Taking a Mental Health Day without feeling guilty

Posted by Nikolina Kvesic Oct 4, 2019
When you’re coughing up a lung or shivering in blankets due to a high fever, you usually don’t question taking time off work. Why are we less confident when it comes to looking after our mental health? Taking a mental health day from time to time, to break away from daily stressors and provide your emotional and psychological health some TLC is just as important.

Mental illnesses may impact your ability to optimally function at work. Your ability to concentrate, communicate effectively and interact with others is influenced by your state of mind.

Here are some clues that it’s time to give your brain a break:

· You can’t focus – There’s a lot going on and you can’t seem to keep track of it all.

· You’re feeling down – Irritability and loss of interest could mean you’re depressed.

· You keep getting sick – Recurring colds signal that your body needs to slow down.

· You feel disconnected – Are you withdrawing from loved ones due to growing demands at work?

Can you relate to one or more of the above? If you answered yes, you may need a mental health day!

According to Employment and Social Development Canada, one in five Canadians experiences a mental health problem or mental illness each year. A psychologically healthy workplace should be a respectful and productive environment that makes every reasonable effort to promote and protect the mental health of employees. Employers are responsible for protecting the health and safety of their employees.

Taking a day off to recharge can reset your perspective, as well as allow your body and mind to rest. You may be worried about what to tell your manager. Although you might feel it’s simply easier to call in sick, it’s likely a good idea to let them know the truth, especially if there are ongoing mental issues.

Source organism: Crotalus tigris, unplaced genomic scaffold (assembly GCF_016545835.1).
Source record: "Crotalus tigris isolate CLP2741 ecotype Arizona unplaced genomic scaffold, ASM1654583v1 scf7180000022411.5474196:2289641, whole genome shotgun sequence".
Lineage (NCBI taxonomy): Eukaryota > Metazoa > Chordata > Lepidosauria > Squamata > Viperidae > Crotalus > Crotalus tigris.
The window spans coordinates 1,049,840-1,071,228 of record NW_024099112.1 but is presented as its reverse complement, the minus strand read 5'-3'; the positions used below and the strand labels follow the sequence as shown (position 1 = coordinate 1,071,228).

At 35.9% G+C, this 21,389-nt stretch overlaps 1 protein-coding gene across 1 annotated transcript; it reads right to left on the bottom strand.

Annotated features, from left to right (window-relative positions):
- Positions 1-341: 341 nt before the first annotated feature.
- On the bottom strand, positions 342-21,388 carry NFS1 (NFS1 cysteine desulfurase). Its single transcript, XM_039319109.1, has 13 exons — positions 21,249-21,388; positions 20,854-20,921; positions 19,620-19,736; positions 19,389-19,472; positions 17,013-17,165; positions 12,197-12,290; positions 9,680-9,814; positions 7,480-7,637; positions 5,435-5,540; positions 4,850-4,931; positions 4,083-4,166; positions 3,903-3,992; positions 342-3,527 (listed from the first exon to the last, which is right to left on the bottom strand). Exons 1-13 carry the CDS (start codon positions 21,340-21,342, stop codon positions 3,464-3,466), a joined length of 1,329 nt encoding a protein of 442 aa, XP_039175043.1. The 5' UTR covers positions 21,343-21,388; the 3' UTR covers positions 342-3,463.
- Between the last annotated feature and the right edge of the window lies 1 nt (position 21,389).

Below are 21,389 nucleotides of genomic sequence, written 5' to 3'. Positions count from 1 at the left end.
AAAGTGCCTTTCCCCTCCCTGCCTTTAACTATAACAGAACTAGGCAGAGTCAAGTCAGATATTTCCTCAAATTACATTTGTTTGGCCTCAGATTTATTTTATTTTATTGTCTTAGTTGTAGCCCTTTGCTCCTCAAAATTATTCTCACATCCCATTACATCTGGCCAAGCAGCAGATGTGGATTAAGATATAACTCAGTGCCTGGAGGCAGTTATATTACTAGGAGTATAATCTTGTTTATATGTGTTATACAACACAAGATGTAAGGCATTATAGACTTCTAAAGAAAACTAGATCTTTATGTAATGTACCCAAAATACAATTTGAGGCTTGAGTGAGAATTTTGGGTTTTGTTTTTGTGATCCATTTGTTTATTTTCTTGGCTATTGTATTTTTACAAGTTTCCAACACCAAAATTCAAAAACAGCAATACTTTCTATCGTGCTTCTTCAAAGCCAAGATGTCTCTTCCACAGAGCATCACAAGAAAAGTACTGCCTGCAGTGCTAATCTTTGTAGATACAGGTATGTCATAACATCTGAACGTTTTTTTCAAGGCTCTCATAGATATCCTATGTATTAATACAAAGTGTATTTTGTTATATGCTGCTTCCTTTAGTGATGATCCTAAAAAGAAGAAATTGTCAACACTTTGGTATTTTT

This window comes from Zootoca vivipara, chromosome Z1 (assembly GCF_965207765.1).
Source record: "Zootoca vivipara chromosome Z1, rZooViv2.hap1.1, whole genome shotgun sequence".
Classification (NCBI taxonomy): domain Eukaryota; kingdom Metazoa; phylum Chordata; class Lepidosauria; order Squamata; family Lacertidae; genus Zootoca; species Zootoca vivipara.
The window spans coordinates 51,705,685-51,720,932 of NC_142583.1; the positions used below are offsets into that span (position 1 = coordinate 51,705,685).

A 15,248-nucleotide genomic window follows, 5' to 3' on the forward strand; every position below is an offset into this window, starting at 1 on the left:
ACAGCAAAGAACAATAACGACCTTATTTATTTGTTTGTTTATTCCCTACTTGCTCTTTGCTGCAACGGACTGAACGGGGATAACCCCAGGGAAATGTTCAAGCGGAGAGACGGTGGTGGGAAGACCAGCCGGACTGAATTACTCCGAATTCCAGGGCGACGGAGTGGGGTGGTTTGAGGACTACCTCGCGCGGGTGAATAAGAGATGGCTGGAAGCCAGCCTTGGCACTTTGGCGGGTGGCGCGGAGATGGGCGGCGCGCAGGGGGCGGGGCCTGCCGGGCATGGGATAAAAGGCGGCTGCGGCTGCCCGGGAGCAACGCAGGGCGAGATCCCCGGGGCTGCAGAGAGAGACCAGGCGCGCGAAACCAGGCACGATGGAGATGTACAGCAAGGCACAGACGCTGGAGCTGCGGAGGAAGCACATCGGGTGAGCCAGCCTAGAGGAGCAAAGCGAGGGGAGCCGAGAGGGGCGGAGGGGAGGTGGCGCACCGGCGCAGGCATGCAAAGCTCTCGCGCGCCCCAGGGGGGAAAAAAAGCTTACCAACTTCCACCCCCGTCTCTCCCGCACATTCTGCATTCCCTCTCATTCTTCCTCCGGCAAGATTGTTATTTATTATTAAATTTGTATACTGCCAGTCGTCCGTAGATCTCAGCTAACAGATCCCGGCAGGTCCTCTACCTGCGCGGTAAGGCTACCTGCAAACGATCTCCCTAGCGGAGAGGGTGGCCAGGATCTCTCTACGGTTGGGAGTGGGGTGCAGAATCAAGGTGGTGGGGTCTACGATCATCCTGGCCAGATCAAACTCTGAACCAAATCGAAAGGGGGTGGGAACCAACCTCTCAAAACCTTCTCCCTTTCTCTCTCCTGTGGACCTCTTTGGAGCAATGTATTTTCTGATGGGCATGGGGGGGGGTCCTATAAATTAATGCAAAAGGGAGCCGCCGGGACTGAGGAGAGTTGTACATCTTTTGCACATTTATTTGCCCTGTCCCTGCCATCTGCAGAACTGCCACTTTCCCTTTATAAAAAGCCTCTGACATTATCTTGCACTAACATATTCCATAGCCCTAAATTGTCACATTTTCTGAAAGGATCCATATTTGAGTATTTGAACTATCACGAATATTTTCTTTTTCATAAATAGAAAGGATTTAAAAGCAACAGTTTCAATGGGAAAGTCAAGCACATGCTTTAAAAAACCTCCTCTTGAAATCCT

You’re not alone!

There are several resources available to help:

Canadian Mental Health Association – promotes the mental health of all and supports the resilience and recovery of people experiencing mental illness.

Mood Disorders Society of Canada - provides people with mood disorders with a strong, cohesive voice at the national level.

Anxiety Disorders Association of Canada - promotes the prevention, treatment, and management of anxiety disorders and to improve the lives of people who suffer from them.

Mental Health Commission of Canada - helps improve mental health and well-being for all people living in Canada and to create a mental health system that meets the needs of people of all ages living with mental health problems and illnesses and their families.

Written by Avanti Women Member and Volunteer Blogger, Nikolina Kvesic

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